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A statistical look back at the offense under Iowa’s departing offensive coordinator.

Who carried whom to 12-2 in 2015?

With Iowa replacing five-year offensive coordinator and one-time national champion Greg Davis with Brian Ferentz, it seems fitting to take a look back on an era of Hawkeye football that was confusing, frustrating, and more than a little boring despite Iowa’s first 12-win regular season in program history. Exactly what did Davis bring to the table and on what parts of the proverbial bed did he defecate? Let’s take a dive into Iowa’s offensive statistics during his tenure to try to find out exactly that. And to hopefully help purge the memories of all of the drop-downs, out routes and telegraphed jet sweeps.


Iowa has never really been known for lighting up any stat sheets when airing it out. In fact, over the last 15 years, the Hawkeyes have been quite content to make nearly all their hay on the ground, between the tackles. And yet, somehow, the feeling was that under Davis, passing production was even more underwhelming than usual. How accurate were our gut feelings? Spot on.

Back in the day there was no such thing as a forward pass. Iowa broke all the rules under Davis by often throwing it one yard past the line of scrimmage. Scandalous!

It’s not as if Davis was working without any sort of running game to complement his passing scheme. Only in 2012 did Iowa rush for fewer yards per game than it’s average. No, Iowa’s offense was simply impotent when it came to throwing the ball, despite the ability to lean on a middling-to-good rush attack. This is almost entirely due to the reliance upon short, high-percentage routes around which Davis’ scheme revolved. While Iowa’s rushing efficiency remained relatively flat, if not slightly better than average, passing yards per attempt looked anemic, with only 2015 seeing anything near 8 YPA.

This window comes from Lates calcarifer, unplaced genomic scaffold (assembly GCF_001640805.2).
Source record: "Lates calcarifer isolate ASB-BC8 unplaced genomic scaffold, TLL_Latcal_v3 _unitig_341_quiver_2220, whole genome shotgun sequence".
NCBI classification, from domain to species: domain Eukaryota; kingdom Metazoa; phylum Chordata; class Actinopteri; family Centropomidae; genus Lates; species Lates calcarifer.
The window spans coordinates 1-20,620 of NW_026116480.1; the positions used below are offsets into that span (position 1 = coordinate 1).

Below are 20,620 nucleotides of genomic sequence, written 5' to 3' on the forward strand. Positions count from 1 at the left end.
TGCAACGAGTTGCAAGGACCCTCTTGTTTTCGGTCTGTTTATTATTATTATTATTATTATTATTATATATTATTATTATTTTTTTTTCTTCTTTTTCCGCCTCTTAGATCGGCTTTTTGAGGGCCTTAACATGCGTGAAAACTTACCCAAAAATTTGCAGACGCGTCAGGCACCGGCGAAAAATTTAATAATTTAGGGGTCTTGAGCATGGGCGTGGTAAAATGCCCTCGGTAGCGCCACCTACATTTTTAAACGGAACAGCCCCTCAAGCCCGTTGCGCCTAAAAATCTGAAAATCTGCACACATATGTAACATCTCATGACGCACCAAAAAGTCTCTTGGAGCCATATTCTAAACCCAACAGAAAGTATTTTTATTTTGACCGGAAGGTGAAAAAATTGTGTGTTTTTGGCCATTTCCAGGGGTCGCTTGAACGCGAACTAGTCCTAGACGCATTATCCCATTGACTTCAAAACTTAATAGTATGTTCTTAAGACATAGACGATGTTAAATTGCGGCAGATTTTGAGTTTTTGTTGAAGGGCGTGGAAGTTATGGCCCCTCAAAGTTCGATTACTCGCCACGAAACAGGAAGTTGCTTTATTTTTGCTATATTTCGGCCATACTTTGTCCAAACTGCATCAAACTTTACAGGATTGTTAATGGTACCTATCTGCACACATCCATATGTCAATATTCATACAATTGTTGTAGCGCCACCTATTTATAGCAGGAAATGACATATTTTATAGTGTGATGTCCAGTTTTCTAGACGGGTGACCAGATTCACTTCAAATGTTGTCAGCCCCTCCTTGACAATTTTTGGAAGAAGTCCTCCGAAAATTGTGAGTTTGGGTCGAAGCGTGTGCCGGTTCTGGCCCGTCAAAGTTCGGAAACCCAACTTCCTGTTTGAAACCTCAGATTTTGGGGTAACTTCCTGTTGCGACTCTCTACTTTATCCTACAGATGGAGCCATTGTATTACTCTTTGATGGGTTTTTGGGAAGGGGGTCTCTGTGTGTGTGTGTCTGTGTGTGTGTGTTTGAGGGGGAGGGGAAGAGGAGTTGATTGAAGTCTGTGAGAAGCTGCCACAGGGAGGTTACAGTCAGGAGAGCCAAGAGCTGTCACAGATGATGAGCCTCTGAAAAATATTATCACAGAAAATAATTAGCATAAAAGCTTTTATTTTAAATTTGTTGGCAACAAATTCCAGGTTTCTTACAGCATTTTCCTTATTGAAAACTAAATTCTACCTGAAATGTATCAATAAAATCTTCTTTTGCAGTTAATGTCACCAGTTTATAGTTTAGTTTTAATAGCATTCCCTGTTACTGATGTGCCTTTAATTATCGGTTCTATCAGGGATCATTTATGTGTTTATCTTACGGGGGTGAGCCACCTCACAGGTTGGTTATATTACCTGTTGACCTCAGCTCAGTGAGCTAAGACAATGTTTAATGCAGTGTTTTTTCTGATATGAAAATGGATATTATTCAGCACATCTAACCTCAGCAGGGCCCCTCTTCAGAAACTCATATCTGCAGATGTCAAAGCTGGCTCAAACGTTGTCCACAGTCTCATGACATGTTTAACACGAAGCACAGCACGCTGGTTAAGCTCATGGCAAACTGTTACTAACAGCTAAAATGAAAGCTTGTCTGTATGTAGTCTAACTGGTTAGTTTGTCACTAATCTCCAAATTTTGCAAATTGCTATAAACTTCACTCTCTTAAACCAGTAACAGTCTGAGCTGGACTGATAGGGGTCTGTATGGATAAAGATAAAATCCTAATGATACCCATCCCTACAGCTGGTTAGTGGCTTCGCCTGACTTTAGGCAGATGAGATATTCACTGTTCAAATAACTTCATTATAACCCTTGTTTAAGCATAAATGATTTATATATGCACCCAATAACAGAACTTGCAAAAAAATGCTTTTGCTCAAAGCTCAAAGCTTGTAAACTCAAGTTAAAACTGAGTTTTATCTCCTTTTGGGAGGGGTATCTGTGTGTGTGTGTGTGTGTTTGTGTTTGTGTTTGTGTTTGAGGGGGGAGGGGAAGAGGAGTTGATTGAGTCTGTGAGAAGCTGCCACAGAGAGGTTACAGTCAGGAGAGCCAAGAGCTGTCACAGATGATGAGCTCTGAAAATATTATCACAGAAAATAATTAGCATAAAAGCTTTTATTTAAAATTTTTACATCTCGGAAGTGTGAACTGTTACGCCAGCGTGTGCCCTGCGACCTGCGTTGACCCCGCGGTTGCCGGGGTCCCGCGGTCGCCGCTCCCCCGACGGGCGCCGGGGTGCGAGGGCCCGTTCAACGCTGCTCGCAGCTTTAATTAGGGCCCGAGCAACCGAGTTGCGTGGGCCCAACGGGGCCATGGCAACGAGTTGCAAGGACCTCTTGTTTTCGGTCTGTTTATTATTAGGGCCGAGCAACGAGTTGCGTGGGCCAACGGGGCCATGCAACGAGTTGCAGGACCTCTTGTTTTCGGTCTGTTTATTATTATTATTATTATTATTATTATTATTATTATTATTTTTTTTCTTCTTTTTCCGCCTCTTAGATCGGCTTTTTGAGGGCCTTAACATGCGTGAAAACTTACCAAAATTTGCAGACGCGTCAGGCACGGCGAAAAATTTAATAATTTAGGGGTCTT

I am going to miss all those short quick passing routes.


Much is made about this concept at Iowa. Kirk Ferentz has long stated that his preference would be to run a balanced attack. This is often mistaken for equal parts passing and rushing. But this has rarely been the case and Ferentz more often opts for a run-heavy strategy. What’s interesting here is that as much as Davis was touted as a guru when it came to airing the ball out more, from 2014-2016 fewer and fewer passes were executed.

Please sir, may I have some more pass?

Now, this comes with a bit of a caveat. In both 2015 and 2016, C.J. Beathard would regularly check out of plays and into running plays when it looked like the offensive line had a numbers advantage to exploit. That could account for some of the drop off. But my instincts tell me that it was likely that Rudock in 2013 and 2014 was doing the same thing. The truly disturbing thought here is that as Davis had more time to install his system, the less it was used. If we look at balance as a ratio of the number of rushes to the number of passes, the difference is just as stark.

If 2012 was pass heavy, 2016 was equally rush heavy.


This should be the place where Davis’ offense would have been a shining star, if anywhere. The idea of short routes was to get the completion quickly, allowing receivers to make plays rather than fight for 50/50 balls downfield, leading to higher completion rates and, hopefully sustained drives. But this is not exactly how things went.

Below average passing efficiency? Shocking!